Two hundred and twenty-one years ago, our country lost the man widely regarded as “first in war, first in peace, first in the hearts of his countrymen.”
In 1799 — the year of his passing — very few Americans would have disputed Washington’s greatness. To everyone living at that time, George Washington was “the father of his country,” and thus, when Washington breathed his last, most Americans mourned as they would the death of their own father.
Times have changed.
Statues of George Washington today are as likely to be vandalized or destroyed as they are to inspire a moment of reflection or nod of gratitude.
Many Americans today loathe and despise their own country’s origins, heaping scorn on the men we know as “the Founding Fathers.”
Students in our schools — particularly in high school and higher education — are more likely to learn of and focus on the sins and shortcomings of America’s past, rather than hear of the many positive contributions of our Founders, especially Washington.
Yet on this 221st anniversary of his death, I can’t stop thinking of how much I wish we could bring Washington out of his tomb, revive his body, and benefit from his wisdom.
We Need our Dad
Consider the fact that our nation is perhaps more divided in 2020 than it has been at any time since the American Civil War.
Not only are we increasingly polarized on questions of justice, fairness, equality, and equity, we can’t even agree on our definitions.
Heck, we can’t even agree on elections — even after they happen! A substantial number of Americans (including the President himself) believe the recent presidential election was rigged and that our democratic system has been compromised.
We also can’t even agree on whether we can consider our nation “good.” There are many people today, who though they may not question the results of the just-passed presidential election, nevertheless believe that the United States itself is fundamentally flawed, our heritage is irredeemable, and our Constitution should be replaced.
We need national leaders who strive to unite the nation, and not divide it. We need leaders who guard both their hearts and their tongue.
We need leaders who understand human limitations, nuance, and complex thought. And we need leaders who seek out and listen to wise counsel.
We need leaders who do not crave or lust for power, and who put the country above themselves. We need men and women who are honest, humble, and strong. We need leaders who are wise, deliberate, and sacrificial.
We need leaders like George Washington.
The Greatness of George Washington
It was Washington who, against all odds, led the often ill-equipped, insufficiently trained, and outnumbered American Continental Army to victory in the American Revolution.
It was Washington who resisted calls to be a king or dictator, thus ensuring there would not be an American monarchy. And it was Washington who quashed a few would-be uprisings from within the Continental Army — including the Newburgh conspiracy, thus saving the newly independent United States from a military-led junta and from catastrophe.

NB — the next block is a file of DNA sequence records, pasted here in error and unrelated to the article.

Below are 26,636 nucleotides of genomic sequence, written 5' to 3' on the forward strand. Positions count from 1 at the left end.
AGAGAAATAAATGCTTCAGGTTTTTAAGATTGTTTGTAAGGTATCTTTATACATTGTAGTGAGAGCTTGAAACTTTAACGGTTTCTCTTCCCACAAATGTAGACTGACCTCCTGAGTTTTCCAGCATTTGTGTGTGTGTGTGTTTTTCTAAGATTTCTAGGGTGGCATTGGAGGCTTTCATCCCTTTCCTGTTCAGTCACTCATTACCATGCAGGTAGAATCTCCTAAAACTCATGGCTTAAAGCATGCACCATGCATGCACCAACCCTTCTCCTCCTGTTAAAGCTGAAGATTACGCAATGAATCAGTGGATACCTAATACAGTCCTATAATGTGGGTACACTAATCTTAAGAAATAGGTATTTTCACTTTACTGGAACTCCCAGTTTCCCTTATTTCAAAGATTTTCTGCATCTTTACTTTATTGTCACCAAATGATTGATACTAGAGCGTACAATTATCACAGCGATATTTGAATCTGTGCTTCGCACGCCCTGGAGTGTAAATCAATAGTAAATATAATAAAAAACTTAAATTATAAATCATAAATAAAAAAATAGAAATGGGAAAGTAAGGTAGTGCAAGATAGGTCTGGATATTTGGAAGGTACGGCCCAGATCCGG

It was Washington who presided over the Constitutional Convention, giving those deliberations legitimacy and their product (the proposed Constitution of the United States) the support it needed for ratification.
It was Washington who then served as the nation’s first President of the United States under the new Constitution, stabilizing the new nation and its economy, fleshing out the executive branch, establishing precedents that sustain us to this day, and clearly establishing American neutrality and determination over our own affairs.
And it was Washington who voluntarily walked away from power a second time, refusing to consider a third term as President, thus confirming the tradition of peaceful transfer of power.
We wouldn’t even have a country today without George Washington.
There’s a reason why respectable historians almost universally agree that Washington was truly the “indispensable man” in American history — certainly at America’s inception.
Without George Washington, there would be no United States of America.
There certainly would not be a free and prosperous United States of America — one that respects (at least until now) democratic processes, freedom of speech and thought, the rule of law, separation of powers, and economic opportunity.
The Sins of the Fathers
It is of course at this point that we hear all about Washington’s sins and failures.
Yes, the men we call “the Founding Fathers” were sinners.
Like every other human being who has ever lived, our Founders made mistakes as well as poor choices. They did things they shouldn’t have done and failed to do things they should have done. They were imperfect and flawed.
And the same thing can be said for you and me.
While not everyone reading this shares my Christian faith, it doesn’t take a religious person or a Bible scholar to confirm the validity of what the Apostle Paul told the church in Rome 2000 years ago, specifically that “all have sinned and fallen short of the glory of God” (Romans 3:23).
It’s easy to pick out certain sins and shortcomings in historical figures while ignoring our own. I wonder what future generations will say of us.
Obviously, some sins are more grievous, hurtful, and consequential than others. And perhaps the biggest sin of the American founding era was slavery.
But neither slavery nor the racism that underlined it was unique to the United States. You will find examples of and degrees of racism, exploitation, and oppression — yes, even slavery! — in just about every culture or people group throughout most of recorded history.
The men we know as the Founders were born into and raised within a white supremacist society that accepted slavery as part of the natural order of things.
To what extent do knowledge, awareness, time, and cultural influence factor into a person’s culpability?
Is it fair to judge 18th century men by “woke” 21st century standards?
Don’t get me wrong. Slavery is unquestionably the most tragic blight on our nation’s history. And it’s the most tragic sin marring the legacy of George Washington.